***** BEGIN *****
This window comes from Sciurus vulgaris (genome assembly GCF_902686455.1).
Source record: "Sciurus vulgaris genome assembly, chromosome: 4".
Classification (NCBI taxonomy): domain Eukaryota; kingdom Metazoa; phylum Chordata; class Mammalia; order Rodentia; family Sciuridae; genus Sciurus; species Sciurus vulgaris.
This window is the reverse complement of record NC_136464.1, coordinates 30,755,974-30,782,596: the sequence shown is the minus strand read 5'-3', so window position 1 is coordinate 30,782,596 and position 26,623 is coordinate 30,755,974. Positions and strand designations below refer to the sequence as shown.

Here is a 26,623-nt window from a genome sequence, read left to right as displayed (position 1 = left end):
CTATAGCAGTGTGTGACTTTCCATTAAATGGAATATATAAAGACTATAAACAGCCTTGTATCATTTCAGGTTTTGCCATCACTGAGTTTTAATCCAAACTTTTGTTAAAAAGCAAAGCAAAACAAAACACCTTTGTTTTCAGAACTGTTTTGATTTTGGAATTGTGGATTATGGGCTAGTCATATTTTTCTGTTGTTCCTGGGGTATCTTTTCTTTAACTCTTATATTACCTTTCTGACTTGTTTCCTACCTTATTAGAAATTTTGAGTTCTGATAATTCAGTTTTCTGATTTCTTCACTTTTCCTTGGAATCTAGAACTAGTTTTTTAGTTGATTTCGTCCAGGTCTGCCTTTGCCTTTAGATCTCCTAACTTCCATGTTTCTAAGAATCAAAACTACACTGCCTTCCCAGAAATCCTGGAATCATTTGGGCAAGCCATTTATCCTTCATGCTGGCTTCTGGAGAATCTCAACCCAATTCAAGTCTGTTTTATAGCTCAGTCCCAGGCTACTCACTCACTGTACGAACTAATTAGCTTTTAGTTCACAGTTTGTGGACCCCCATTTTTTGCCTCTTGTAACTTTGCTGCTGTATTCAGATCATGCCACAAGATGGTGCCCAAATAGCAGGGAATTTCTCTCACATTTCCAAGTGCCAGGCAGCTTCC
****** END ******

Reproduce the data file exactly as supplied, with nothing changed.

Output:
This window comes from Sciurus vulgaris (genome assembly GCF_902686455.1).
Source record: "Sciurus vulgaris genome assembly, chromosome: 4".
Classification (NCBI taxonomy): domain Eukaryota; kingdom Metazoa; phylum Chordata; class Mammalia; order Rodentia; family Sciuridae; genus Sciurus; species Sciurus vulgaris.
This window is the reverse complement of record NC_136464.1, coordinates 30,755,974-30,782,596: the sequence shown is the minus strand read 5'-3', so window position 1 is coordinate 30,782,596 and position 26,623 is coordinate 30,755,974. Positions and strand designations below refer to the sequence as shown.

Here is a 26,623-nt window from a genome sequence, read left to right as displayed (position 1 = left end):
CTATAGCAGTGTGTGACTTTCCATTAAATGGAATATATAAAGACTATAAACAGCCTTGTATCATTTCAGGTTTTGCCATCACTGAGTTTTAATCCAAACTTTTGTTAAAAAGCAAAGCAAAACAAAACACCTTTGTTTTCAGAACTGTTTTGATTTTGGAATTGTGGATTATGGGCTAGTCATATTTTTCTGTTGTTCCTGGGGTATCTTTTCTTTAACTCTTATATTACCTTTCTGACTTGTTTCCTACCTTATTAGAAATTTTGAGTTCTGATAATTCAGTTTTCTGATTTCTTCACTTTTCCTTGGAATCTAGAACTAGTTTTTTAGTTGATTTCGTCCAGGTCTGCCTTTGCCTTTAGATCTCCTAACTTCCATGTTTCTAAGAATCAAAACTACACTGCCTTCCCAGAAATCCTGGAATCATTTGGGCAAGCCATTTATCCTTCATGCTGGCTTCTGGAGAATCTCAACCCAATTCAAGTCTGTTTTATAGCTCAGTCCCAGGCTACTCACTCACTGTACGAACTAATTAGCTTTTAGTTCACAGTTTGTGGACCCCCATTTTTTGCCTCTTGTAACTTTGCTGCTGTATTCAGATCATGCCACAAGATGGTGCCCAAATAGCAGGGAATTTCTCTCACATTTCCAAGTGCCAGGCAGCTTCC